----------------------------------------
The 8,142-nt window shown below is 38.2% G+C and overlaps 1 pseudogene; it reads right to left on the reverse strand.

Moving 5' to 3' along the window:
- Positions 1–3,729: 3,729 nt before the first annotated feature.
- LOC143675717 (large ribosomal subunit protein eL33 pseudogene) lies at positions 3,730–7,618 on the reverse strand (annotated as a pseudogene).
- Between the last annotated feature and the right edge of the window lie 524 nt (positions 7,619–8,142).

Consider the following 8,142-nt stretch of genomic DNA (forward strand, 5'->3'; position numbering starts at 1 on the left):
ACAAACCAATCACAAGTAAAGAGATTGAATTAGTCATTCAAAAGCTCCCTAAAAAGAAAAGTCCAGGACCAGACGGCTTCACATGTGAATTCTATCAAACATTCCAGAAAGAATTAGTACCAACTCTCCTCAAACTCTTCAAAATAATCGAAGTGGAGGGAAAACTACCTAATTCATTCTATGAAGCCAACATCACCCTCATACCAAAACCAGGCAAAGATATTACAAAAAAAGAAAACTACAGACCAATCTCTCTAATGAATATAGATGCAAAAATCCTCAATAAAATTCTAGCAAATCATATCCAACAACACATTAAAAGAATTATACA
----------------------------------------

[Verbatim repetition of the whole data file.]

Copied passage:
The 8,142-nt window shown below is 38.2% G+C and overlaps 1 pseudogene; it reads right to left on the reverse strand.

Moving 5' to 3' along the window:
- Positions 1–3,729: 3,729 nt before the first annotated feature.
- LOC143675717 (large ribosomal subunit protein eL33 pseudogene) lies at positions 3,730–7,618 on the reverse strand (annotated as a pseudogene).
- Between the last annotated feature and the right edge of the window lie 524 nt (positions 7,619–8,142).

Consider the following 8,142-nt stretch of genomic DNA (forward strand, 5'->3'; position numbering starts at 1 on the left):
ACAAACCAATCACAAGTAAAGAGATTGAATTAGTCATTCAAAAGCTCCCTAAAAAGAAAAGTCCAGGACCAGACGGCTTCACATGTGAATTCTATCAAACATTCCAGAAAGAATTAGTACCAACTCTCCTCAAACTCTTCAAAATAATCGAAGTGGAGGGAAAACTACCTAATTCATTCTATGAAGCCAACATCACCCTCATACCAAAACCAGGCAAAGATATTACAAAAAAAGAAAACTACAGACCAATCTCTCTAATGAATATAGATGCAAAAATCCTCAATAAAATTCTAGCAAATCATATCCAACAACACATTAAAAGAATTATACA